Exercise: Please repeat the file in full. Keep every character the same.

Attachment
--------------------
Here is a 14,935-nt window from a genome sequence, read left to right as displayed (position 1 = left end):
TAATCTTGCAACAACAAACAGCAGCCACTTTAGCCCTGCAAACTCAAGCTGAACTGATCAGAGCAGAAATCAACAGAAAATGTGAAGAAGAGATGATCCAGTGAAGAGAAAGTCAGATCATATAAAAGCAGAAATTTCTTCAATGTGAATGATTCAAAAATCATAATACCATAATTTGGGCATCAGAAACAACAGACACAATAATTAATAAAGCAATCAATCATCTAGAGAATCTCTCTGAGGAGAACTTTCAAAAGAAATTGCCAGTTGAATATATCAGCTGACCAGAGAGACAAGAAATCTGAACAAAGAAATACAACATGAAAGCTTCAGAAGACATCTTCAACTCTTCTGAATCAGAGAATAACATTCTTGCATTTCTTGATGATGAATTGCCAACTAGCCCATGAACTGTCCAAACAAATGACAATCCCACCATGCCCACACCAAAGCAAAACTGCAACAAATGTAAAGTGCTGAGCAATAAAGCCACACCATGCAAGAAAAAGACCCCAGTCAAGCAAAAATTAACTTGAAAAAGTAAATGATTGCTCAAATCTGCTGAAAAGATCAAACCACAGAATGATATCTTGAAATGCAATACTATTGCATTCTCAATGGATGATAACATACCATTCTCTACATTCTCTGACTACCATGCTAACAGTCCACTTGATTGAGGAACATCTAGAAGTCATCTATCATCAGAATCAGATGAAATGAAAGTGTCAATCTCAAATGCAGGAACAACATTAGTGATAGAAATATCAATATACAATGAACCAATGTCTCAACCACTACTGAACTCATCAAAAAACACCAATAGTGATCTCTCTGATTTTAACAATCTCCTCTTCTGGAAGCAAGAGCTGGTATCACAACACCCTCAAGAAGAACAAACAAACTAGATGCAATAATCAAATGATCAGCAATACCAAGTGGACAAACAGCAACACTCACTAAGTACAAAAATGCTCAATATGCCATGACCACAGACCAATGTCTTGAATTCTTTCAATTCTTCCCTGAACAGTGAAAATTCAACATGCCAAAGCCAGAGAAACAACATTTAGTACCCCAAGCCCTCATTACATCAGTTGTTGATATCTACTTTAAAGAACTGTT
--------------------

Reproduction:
Here is a 14,935-nt window from a genome sequence, read left to right as displayed (position 1 = left end):
TAATCTTGCAACAACAAACAGCAGCCACTTTAGCCCTGCAAACTCAAGCTGAACTGATCAGAGCAGAAATCAACAGAAAATGTGAAGAAGAGATGATCCAGTGAAGAGAAAGTCAGATCATATAAAAGCAGAAATTTCTTCAATGTGAATGATTCAAAAATCATAATACCATAATTTGGGCATCAGAAACAACAGACACAATAATTAATAAAGCAATCAATCATCTAGAGAATCTCTCTGAGGAGAACTTTCAAAAGAAATTGCCAGTTGAATATATCAGCTGACCAGAGAGACAAGAAATCTGAACAAAGAAATACAACATGAAAGCTTCAGAAGACATCTTCAACTCTTCTGAATCAGAGAATAACATTCTTGCATTTCTTGATGATGAATTGCCAACTAGCCCATGAACTGTCCAAACAAATGACAATCCCACCATGCCCACACCAAAGCAAAACTGCAACAAATGTAAAGTGCTGAGCAATAAAGCCACACCATGCAAGAAAAAGACCCCAGTCAAGCAAAAATTAACTTGAAAAAGTAAATGATTGCTCAAATCTGCTGAAAAGATCAAACCACAGAATGATATCTTGAAATGCAATACTATTGCATTCTCAATGGATGATAACATACCATTCTCTACATTCTCTGACTACCATGCTAACAGTCCACTTGATTGAGGAACATCTAGAAGTCATCTATCATCAGAATCAGATGAAATGAAAGTGTCAATCTCAAATGCAGGAACAACATTAGTGATAGAAATATCAATATACAATGAACCAATGTCTCAACCACTACTGAACTCATCAAAAAACACCAATAGTGATCTCTCTGATTTTAACAATCTCCTCTTCTGGAAGCAAGAGCTGGTATCACAACACCCTCAAGAAGAACAAACAAACTAGATGCAATAATCAAATGATCAGCAATACCAAGTGGACAAACAGCAACACTCACTAAGTACAAAAATGCTCAATATGCCATGACCACAGACCAATGTCTTGAATTCTTTCAATTCTTCCCTGAACAGTGAAAATTCAACATGCCAAAGCCAGAGAAACAACATTTAGTACCCCAAGCCCTCATTACATCAGTTGTTGATATCTACTTTAAAGAACTGTT